They opened with “Stay On,” one of several tunes they played from their album “Go Slow Down.”
The band debuted songs from the new record, “American Made.” The album makes political statements, which frontman Kurt Neumann also did at the concert. “Don’t listen to the extremists on both sides,” he said. “America has always been a country that worked together.”
Neumann, 50, delivers songs with passion and fury, his voice strong and clear and plaintive.
The crowd danced and sang along to “Idaho,” “Good Things,” “Paradise” and “Fadeaway.” The encore included “You Don’t Get Much” and, finally, BoDeans’ hallmark anthem “Closer to Free.”
Along with bandana-clad Neumann, the other remaining original band member, Michael Ramos, wailed on keyboards, accordion and trumpet.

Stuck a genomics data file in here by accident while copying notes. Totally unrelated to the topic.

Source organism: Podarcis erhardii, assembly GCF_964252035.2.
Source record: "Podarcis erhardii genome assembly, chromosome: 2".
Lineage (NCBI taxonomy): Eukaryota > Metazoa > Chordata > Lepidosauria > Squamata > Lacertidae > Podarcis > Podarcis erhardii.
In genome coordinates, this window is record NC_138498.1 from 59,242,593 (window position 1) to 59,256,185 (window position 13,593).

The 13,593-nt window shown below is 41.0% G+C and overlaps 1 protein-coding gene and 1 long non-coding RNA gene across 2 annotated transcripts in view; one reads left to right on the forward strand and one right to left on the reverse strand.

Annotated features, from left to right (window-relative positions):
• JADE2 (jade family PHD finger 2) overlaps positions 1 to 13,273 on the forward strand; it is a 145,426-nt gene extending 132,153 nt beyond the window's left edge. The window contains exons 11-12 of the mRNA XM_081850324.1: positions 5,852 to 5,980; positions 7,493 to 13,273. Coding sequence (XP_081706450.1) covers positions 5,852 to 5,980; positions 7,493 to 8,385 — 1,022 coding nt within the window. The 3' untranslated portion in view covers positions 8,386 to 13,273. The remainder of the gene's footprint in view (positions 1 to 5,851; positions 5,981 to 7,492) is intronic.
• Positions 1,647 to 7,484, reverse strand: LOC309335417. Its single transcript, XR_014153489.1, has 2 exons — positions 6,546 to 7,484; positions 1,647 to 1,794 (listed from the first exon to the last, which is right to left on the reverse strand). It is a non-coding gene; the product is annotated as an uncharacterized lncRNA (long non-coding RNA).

The newest and youngest BoDean, Warren Hood, opened the show with his band the Goods. With Hood fiddling around, BoDeans sound even more down home. Hood’s fresh face and get-down fiddle give BoDeans a rich new twist, helping to fill the void left by Sam Llanas, an original band member who quit last August.
Colleen Smith, a longtime freelancer at The Denver Post, is the author of the novel “Glass Halo” and the gift book “Laid-Back Skier.”
Nathan Iverson is a Denver photographer and regular contributor to Reverb.